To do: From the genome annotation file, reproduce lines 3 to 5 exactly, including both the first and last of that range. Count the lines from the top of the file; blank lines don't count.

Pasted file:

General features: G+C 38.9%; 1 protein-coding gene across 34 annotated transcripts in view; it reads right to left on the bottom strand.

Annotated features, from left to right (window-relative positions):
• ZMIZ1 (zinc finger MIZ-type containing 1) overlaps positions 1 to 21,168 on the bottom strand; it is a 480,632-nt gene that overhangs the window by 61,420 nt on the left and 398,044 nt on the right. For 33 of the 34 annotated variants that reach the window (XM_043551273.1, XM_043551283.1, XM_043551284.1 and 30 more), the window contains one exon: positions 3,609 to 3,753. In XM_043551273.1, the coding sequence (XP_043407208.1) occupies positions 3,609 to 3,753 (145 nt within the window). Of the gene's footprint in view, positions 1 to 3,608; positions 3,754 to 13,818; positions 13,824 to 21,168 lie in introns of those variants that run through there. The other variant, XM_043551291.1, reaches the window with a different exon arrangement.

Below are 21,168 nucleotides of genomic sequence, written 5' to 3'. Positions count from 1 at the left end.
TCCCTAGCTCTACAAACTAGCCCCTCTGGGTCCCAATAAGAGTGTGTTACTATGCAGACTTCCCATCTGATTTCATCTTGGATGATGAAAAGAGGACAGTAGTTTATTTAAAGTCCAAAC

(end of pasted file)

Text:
• ZMIZ1 (zinc finger MIZ-type containing 1) overlaps positions 1 to 21,168 on the bottom strand; it is a 480,632-nt gene that overhangs the window by 61,420 nt on the left and 398,044 nt on the right. For 33 of the 34 annotated variants that reach the window (XM_043551273.1, XM_043551283.1, XM_043551284.1 and 30 more), the window contains one exon: positions 3,609 to 3,753. In XM_043551273.1, the coding sequence (XP_043407208.1) occupies positions 3,609 to 3,753 (145 nt within the window). Of the gene's footprint in view, positions 1 to 3,608; positions 3,754 to 13,818; positions 13,824 to 21,168 lie in introns of those variants that run through there. The other variant, XM_043551291.1, reaches the window with a different exon arrangement.

Below are 21,168 nucleotides of genomic sequence, written 5' to 3'. Positions count from 1 at the left end.
TCCCTAGCTCTACAAACTAGCCCCTCTGGGTCCCAATAAGAGTGTGTTACTATGCAGACTTCCCATCTGATTTCATCTTGGATGATGAAAAGAGGACAGTAGTTTATTTAAAGTCCAAAC